High DefinitionHow To Get Away With Murder And The Geeking Of TV DramaHigh Definition - RSS 2.0
Even apart from main-character Annalise Keating (Viola Davis) being a stone-cold hardcase with a nasty streak and a closet full of (maybe literal) skeletons whom the world is resigned to putting up with because she's just. That. Damn. Good a'la House M.D.'s titular pill-popping sociopath diagnostician, Murder resembles no other prior TV offering moreso than that series' famous fourth season "new team" arc; in as much as both were structured around a darkly-mischevious "teacher" playing mind-games with a class of hopeful students turned would-be underlings.
In the show, Keating is a famous (infamous, if we're being honest) defense attorney who also teaches a hotly sought-after, high-stakes class at a prestigious law school - sought-after because she routinely plucks "promising" students and gives them a shot at the fast-track as dirty-work gophers at her firm. The pilot episode kicks off the first season's basic scenario and structure: Keating and her trio of chosen-ones dig into the case-of-the-week while their various personality quirks and personal connections crash into one another (Annalise has a husband and a secret-lover, who happens to be a detective) and a whodunit involving a murdered student that hits close to home rears its head as the overarching storyline of the broader season. Meanwhile, flash-forward scenes (about one per episode) follow the gophers as they frantically meet up in a forest at night to burn a body - which turns out to be that of Annalise's husband. Subsequent episodes continue the same format, with the dead-student story and the flash-forwards filling in more details as they go.
Change-out Nowalk/Rhimes' commitment to diversity with something a bit more "edgy-TV-typical" (yet another gravely white bad-dad instead of Annalise, maybe a "hawt bi-chick" or three in place of Jack Falahee's ambitious, openly-gay Connor) and it would sound like a cable fixture getting ready for a Breaking Bad-style rubdown from critics and a True Detective weekly parsing of references and continuity details on "geek culture" sites. But it's a network drama, and it superficially looks/sounds like one (read: aimed at an older, marginally-majority female audience, more diverse overall than cable/film are typically expected to be), so just how "geeky" it's structure and the demands it places on its fans are seems to pass by the wayside.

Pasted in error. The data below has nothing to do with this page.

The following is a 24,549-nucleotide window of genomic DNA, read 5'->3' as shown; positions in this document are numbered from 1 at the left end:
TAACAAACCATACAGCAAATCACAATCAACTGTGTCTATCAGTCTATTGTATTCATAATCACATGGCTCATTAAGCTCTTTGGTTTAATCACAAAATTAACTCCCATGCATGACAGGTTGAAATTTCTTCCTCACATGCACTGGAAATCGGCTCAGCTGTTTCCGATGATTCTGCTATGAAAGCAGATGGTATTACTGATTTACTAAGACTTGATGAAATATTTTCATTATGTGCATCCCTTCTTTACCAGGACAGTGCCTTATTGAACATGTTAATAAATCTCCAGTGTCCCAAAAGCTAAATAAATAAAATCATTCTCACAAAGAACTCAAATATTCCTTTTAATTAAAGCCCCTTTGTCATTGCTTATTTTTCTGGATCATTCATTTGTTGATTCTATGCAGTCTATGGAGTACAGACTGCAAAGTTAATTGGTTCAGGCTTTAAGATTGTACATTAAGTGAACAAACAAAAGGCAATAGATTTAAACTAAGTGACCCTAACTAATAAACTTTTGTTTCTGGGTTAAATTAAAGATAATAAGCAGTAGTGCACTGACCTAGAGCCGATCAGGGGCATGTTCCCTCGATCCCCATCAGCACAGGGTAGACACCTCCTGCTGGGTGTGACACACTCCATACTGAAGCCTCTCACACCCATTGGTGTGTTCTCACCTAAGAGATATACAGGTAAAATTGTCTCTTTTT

The "geeking" of popular-entertainment has a very simple origin: The mass-availability of information has made the community/connection-building that only the hardest of hardcore fandoms had the commitment to build in the past exponentially easier to create now. For all the self-flattery that used to exist in nerd/geek circles about the seeming inaccessibility of certain fan-cultures being the result of a smarter, sharper, more "committed" consumership has been put to lie - first by the worldwide mainstream embrace of franchise-fare like the Marvel Cinematic Universe and now by prime-time soap's enthusiastically embracing storytelling models once more at home in the pages of Giant-Size Man-Thing (look it up) and yet huge swaths of the critical press haven't seemed to have clued into it yet, tossing out embarrassing invective about "alternatives" without noticing that their throwing red paint onto a red wall.
Talk about Getting Away with something.